I like you, a lot, so much so that I’m considering having sex with you.
I want you to know the deeper parts of me, but it’s a big deal to be welcomed into my body, and there are a few things I’d like to share. I am making a conscious choice in moving forward, intimately, and to do that, I need to tell you something.
I have cancer.
Let me be more specific. I have breast cancer in the form of a lump in my right breast, just behind my nipple. My cancer is like a turtle…it has been growing slowly for many years, and it may take a few more years to heal. It is not a death sentence or a state of emergency, it is a condition that requires awareness. I am mindful of my diet, exercise, emotions, stress, sleep, and yes, lovemaking.
Allowing myself to be loved and nourished is the best gift I can give to myself. And although I questioned my right to even start a relationship, the truth is that I deserve to feel loved no matter where I am on my journey.
This means that rough sex with that breast is a no-go, and while I would have really enjoyed that in the past, right now my body and breasts desire to be treated with softness, tenderness, and love.
Just know that there is nothing for you to worry about. I don’t need a savior to solve my cancer problem—because it’s not a problem.
It just is a part of me at the moment.
And while I was busy distracting my immune system with processed foods, drugs, unconscious sex, unresolved emotions, smoking, and drinking, my body let some cells go into overdrive.
I am scared that you will run away. I worry that I haven’t told you soon enough, but I know there is no perfect time.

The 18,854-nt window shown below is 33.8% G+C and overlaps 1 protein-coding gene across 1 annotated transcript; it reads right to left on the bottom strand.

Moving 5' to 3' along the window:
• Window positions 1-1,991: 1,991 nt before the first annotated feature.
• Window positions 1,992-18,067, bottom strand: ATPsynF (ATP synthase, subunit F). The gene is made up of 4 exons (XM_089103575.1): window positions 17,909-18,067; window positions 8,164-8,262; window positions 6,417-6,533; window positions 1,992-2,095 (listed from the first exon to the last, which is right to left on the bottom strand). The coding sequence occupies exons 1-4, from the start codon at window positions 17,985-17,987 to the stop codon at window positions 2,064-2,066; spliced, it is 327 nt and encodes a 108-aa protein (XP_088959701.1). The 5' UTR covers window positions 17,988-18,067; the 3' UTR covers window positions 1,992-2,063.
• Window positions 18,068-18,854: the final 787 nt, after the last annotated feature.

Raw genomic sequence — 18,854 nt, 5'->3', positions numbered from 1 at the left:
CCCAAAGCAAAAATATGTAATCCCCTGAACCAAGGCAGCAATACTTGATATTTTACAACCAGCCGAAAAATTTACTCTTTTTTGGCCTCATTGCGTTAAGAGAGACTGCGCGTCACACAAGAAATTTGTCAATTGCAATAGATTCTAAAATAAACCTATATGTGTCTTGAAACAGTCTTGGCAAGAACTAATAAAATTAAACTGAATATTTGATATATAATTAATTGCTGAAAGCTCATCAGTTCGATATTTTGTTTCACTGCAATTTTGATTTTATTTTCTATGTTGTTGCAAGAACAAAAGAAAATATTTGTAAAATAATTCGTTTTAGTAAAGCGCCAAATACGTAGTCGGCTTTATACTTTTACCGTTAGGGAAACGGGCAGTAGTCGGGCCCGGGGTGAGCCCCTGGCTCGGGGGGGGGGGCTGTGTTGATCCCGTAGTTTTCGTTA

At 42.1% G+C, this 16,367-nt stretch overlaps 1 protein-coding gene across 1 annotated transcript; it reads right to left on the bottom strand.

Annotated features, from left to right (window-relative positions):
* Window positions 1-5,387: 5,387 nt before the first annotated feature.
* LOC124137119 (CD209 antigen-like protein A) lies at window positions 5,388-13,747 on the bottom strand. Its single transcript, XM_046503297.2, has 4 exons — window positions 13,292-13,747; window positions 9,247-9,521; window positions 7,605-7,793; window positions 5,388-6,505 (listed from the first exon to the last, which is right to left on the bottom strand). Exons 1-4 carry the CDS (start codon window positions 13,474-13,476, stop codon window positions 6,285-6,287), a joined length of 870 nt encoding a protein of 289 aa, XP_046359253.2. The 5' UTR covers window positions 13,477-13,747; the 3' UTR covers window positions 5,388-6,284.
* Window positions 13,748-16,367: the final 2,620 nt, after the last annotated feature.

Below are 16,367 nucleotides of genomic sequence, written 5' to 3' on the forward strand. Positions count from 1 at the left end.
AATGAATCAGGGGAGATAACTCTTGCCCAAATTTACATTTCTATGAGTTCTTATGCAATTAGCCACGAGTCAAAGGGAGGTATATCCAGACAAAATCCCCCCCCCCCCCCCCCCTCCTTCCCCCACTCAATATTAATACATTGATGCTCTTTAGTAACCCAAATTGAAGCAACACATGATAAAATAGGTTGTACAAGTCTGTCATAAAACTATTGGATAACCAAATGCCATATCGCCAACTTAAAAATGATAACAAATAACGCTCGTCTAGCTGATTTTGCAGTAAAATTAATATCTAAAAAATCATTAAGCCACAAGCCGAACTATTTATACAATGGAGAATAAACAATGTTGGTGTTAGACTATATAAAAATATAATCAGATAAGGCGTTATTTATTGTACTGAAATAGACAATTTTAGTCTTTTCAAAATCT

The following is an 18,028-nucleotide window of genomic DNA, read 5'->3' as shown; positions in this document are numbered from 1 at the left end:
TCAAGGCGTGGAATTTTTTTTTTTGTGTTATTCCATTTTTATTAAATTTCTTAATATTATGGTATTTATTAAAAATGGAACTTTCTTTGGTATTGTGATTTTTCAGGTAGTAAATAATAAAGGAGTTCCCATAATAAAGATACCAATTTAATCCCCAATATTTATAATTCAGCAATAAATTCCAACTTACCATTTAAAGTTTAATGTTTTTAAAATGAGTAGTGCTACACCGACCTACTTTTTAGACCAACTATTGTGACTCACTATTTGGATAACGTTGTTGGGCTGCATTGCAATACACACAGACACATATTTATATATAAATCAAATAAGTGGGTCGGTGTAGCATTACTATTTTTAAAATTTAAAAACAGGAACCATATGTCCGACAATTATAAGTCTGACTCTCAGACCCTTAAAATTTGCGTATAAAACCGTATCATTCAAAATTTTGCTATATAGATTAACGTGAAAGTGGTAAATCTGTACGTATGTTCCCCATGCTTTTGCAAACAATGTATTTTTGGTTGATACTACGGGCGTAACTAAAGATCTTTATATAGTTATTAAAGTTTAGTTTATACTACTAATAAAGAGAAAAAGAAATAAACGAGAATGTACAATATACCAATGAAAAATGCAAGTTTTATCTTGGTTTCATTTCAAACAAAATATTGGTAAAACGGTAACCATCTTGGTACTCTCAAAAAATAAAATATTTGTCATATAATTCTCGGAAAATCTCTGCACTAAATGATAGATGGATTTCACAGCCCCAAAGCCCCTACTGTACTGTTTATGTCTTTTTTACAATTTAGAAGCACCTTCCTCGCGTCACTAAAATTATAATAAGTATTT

It’s safe to touch me. My breasts long for loving touch now more than ever. It’s safe to feel love for me. I’ll be around for a while…it won’t be this that takes me out. It’s safe to show love for me because nothing we do together will cause you any harm. I am not taking drugs, chemo, or radiation. There is nothing that can be transmitted. My body is as perfectly beautiful as it was just before I told you that…
…I have cancer.
I am grateful for my cancer: it demands that I speak openly. And without the shock of a diagnosis, the numbing hours of research, the existential choice of life, and the seeking of natural cures, I wouldn’t have found the security, faith, and deep respect I now have for my body.
I am treating myself with the utmost care, which is why I want to show you how to treat me. This is the most tender lesson I can give.
My body loves to be caressed fluidly and aroused sensually, with careful fingers and supplicated palms. My body is invigorated by attention and kinetic in play. My body disarms when treated with compassion, desire, and curiosity. And I light up with marvelous abandon when we explore our edges together.
So, dear lover, touch me with respect, a calm curiosity, and with exceptional play. And do not be afraid of hurting me, because my body is full of feminine vitality. Breathe with me while we disrobe. Reflect my perfect imperfections, and rest my fragility on the shelf of your headboard.
I know that this is not common sexy talk, but this is my before-foreplay. Before we entangle ourselves in physical pleasure and bodily bonding, it is important that I share.
For many years I sought out sex to heal my emptiness and dissonance, but now, I am embracing sex for all its healing potential. And if you’re ready, I’d like to explore. But only in a way that vanquishes our past insecurities and celebrates our fearlessness.
I like you so much so that I’m considering having sex with you, and consciously stepping forward in relationship. This is not another drunken night after the club closes. This is intimacy, vulnerability, and this is why my cancer is a blessing for the both of us.
We are forging a new consciousness in communication, where consent is confirmed in baby steps, where truth is revealed without shame, because our desire for understanding and connection is stronger than reactionary judgments based on fear. We’re brave enough to speak to the silence that lay in between the lines. We’ve been hiding too long, my love, and now it is time for us to be seen.
Walk beside me, hand in hand, into this unknown to explore the intimate connections that can heal both of us—all of us.
6 Things To Do (& Not Do) When your Young Friend is Diagnosed with Cancer.
Author: Jade Osborne Bellequest
Image: Author’s own
Editor: Nicole Cameron
Copy Editor: Yoli Ramazzina
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